Is Proposed Hillsboro, Ore. Municipal ISP Network Viable?

Building a $66 million, municipal ISP network would be "marginally" viable at a 28 percent "take" rate, a study by Colorado firm Uptown Services predicted in 2015.
That might be an optimistic expectation of market share for any well-run ISP operating a fiber-to-home network and competing against a elco and a cable TV operator where one or both of those competitors are vulnerable because they have not, or cannot, invest in their own networks.
Much hinges on whether the Hillsboro network plans also to sell video service or voice. If not, actual take rates might be as low as 20 percent, and possibly lower.
Many municipal ISPs that report adoption rates (penetration, or the percent of homes passed that actually buy service) boosted by their sales of video and voice services. So the adoption rate is based on “units of service sold,” not the “number of homes buying service.”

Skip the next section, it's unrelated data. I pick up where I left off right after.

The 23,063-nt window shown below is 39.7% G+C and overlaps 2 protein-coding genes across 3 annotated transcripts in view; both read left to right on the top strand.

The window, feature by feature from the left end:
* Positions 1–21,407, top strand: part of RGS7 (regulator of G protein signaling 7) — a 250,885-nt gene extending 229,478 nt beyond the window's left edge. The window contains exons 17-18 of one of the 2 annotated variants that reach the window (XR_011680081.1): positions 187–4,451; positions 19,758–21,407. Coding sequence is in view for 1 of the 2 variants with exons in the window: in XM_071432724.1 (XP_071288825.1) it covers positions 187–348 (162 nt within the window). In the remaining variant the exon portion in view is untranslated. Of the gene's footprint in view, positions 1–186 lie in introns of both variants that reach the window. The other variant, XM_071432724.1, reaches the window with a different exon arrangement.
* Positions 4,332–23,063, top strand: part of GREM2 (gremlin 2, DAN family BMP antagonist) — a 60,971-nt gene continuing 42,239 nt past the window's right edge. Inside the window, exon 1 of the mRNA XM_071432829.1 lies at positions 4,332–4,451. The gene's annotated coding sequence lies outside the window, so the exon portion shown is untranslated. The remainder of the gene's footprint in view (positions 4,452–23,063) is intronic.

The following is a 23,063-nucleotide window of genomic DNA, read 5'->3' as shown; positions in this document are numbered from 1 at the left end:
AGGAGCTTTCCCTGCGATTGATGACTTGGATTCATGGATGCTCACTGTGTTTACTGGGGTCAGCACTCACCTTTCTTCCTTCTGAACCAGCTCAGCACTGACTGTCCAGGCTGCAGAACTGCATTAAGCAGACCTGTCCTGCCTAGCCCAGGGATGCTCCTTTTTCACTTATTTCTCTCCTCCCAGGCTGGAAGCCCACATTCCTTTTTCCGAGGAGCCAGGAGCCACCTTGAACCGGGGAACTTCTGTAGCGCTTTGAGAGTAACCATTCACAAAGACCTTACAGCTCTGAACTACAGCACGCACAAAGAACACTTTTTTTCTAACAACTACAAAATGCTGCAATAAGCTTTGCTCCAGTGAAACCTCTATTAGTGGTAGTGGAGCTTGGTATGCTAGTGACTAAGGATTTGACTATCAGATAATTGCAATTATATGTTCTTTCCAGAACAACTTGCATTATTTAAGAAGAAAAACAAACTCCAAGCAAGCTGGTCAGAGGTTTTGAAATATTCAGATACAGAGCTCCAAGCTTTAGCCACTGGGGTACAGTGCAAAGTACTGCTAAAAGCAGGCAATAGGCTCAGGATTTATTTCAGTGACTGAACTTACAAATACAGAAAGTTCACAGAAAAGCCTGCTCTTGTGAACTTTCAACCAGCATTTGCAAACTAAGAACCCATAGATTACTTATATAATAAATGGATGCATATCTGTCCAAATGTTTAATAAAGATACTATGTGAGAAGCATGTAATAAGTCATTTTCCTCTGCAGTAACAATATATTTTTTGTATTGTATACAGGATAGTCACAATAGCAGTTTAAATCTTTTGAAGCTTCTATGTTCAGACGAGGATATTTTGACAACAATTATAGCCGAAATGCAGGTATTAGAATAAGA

At least so far, where a municipal ISP offers only internet access, early adoption rates--even wit…

New Thinking on Mobile Market Structure?

Very few regulators or would-be competitors most places in the world would consider  a facilities-based approach to fixed line telecom services workable in the present market. Simply, revenue upside is too limited and investment burdens too high to support two or more facilities-based fixed network providers.

There are a few exceptions, especially small countries, city states or North America, where cable TV networks were transformed from one-way video broadcast networks into full duplex communications networks.

In the mobile area, most regulators have preferred four providers to three contestants. That thesis will soon be tested in the U.S. and possibly a few other markets as antitrust and telecom regulators have to make a decision about whether to allow the merger of Sprint and T-Mobile US.

The larger policy environment is challenging for Sprint and T-Mobile US in that regard. Some argue the present administration is going to more merger friendly than that last. Then there is the Depa…